In today's social networking age, we often spend time posting insignificant life updates. But other times, emergency situations arise – times when you really need to get your message across. In emergencies, however, we face obstacles such as low connectivity, blocked networks, no mobile data plans, or not having a smartphone at all. A solution to this problem is a service/platform that allows users to communicate with their relatives via social networks using SMS or BLE protocols. In other words, the ability to use internet without having direct access to it.

About The Speaker

Raul Pino
Raul Pino

Computer Engineer with 6 years of experience, nowadays a Software Engineer at Axiom Zen, and former Grouponer. Full Stack developer on global scale projects, entrepreneur, and awarded hackathon attendee.


Building Web Sites that Work Everywhere

Jan 16, 2016 3:30 PM EST

How to build web sites that work well across various browsers versions and devices is always challenging for web developers. In the session, you’ll learn the best practices and strategy to develop cross-browser web sites that will work with the existing and future browsers. Tools for interoperability tests, cross-browser fundamentals, and tips and tricks on HTML5, CSS, JavaScript development will be illustrated. Feature detection, CSS prefix, and fallbacks will all be examined in the session. A real life example will be used to demonstrate step by step how to build cross-browser and plug-in-Free experiences. With a couple of simple changes to your sites, you can take advantage of web standards and HTML5 features today without breaking your sites in the future. Expect a lot of demos and code in the session.

About The Speaker

Doris Chen
Doris Chen

Dr. Doris Chen is a Senior Technology Evangelist at Microsoft for the Western region of the United States, specialized in web technologies (HTML5, jQuery, JavaScript, Ajax, and Java). Doris has over 18 years of experience in the software industry working in several open source web tier technologies, Java platform, .NET and distributed computing technologies. She has developed and delivered over 400 keynotes, technical sessions, and trainings worldwide. She speaks at numerous international conferences and user groups including O’Reilly OSCON, Fluent, Dev Nexus, HTML5 Dev Conference, WebVisions, JavaOne, SD Forum, and worldwide User Groups. Doris works very closely to create and foster the open source community around Java, NetBeans, Glassfish, and related technologies. Before joining Microsoft, Doris Chen was a Technology Evangelist at Sun Microsystems. Doris received her Ph.D. from the University of California at Los Angeles (UCLA) in computer engineering, specializing in medical informatics.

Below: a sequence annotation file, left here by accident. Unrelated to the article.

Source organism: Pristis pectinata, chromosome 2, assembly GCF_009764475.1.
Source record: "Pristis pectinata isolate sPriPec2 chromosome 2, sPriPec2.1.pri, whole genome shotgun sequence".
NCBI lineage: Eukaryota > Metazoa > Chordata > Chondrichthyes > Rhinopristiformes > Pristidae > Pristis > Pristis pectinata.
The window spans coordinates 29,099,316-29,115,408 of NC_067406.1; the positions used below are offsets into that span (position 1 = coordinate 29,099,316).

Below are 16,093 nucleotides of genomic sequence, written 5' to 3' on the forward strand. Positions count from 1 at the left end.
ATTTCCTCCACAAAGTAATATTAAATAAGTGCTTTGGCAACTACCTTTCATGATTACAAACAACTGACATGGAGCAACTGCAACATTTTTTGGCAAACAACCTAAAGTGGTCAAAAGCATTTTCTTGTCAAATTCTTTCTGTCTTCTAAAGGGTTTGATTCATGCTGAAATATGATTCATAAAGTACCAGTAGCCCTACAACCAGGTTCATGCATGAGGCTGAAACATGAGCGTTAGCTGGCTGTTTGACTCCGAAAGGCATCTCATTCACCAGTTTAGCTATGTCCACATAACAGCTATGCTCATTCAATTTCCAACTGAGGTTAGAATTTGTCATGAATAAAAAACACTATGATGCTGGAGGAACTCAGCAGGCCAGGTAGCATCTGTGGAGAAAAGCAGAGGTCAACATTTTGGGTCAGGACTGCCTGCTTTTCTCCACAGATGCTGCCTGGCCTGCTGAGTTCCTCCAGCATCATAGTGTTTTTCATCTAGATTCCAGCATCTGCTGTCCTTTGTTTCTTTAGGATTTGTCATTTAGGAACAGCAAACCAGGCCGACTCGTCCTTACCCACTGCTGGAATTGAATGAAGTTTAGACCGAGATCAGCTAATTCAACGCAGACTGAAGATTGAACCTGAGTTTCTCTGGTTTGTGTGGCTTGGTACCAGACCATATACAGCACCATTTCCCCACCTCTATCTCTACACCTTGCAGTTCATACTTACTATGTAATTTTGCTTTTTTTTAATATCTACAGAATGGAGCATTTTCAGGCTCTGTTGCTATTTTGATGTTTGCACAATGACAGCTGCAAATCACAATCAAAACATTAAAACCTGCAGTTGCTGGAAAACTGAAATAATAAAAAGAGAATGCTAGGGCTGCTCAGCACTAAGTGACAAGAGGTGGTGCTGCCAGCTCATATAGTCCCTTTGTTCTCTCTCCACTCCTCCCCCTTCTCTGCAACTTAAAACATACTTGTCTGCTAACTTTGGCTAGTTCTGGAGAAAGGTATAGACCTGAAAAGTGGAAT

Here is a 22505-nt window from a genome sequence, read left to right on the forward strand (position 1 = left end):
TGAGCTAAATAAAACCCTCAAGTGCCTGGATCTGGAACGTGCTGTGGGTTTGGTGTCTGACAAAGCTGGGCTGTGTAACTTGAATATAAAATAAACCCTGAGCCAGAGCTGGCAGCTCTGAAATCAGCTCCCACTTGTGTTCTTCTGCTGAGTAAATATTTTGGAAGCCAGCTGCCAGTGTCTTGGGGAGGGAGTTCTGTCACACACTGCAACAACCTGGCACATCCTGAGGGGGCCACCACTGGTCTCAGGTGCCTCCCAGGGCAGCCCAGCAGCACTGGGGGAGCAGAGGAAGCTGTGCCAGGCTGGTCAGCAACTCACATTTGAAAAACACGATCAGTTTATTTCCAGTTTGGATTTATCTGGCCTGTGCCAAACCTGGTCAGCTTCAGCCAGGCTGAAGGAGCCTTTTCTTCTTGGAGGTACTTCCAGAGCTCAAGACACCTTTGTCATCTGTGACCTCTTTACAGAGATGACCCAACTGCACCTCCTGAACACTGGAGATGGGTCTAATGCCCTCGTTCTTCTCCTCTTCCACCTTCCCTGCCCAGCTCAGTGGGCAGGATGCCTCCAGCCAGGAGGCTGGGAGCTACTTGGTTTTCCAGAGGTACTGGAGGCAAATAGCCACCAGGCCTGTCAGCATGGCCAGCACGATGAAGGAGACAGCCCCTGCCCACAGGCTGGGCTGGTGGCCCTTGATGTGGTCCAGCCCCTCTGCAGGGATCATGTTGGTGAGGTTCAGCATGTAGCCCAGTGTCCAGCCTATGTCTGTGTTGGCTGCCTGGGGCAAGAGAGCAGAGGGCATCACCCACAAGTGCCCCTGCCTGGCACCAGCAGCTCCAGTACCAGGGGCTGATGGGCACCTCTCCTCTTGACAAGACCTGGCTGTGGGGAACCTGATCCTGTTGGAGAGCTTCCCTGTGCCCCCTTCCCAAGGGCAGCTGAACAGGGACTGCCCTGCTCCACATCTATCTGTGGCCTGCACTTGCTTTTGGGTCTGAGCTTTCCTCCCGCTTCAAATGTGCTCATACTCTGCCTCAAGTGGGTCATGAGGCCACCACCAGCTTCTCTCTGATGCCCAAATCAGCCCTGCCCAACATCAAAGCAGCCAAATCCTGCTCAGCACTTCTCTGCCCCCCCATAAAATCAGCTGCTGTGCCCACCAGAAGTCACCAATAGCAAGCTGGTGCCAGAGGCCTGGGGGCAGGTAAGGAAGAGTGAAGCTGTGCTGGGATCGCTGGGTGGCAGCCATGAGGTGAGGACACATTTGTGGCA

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So, record your favorite primetime TV shows, put on your bunny slippers, and join us for some great JavaScript content.

Or, grab a Users' Group ticket, get a company to provide a projector and pizza, and learn more JavaScript with your closest code buddies.

JS Remote Conf is a great way to learn from the brightest minds in JavaScript while minimizing these issues. The main benefits of JS Remote Conf are: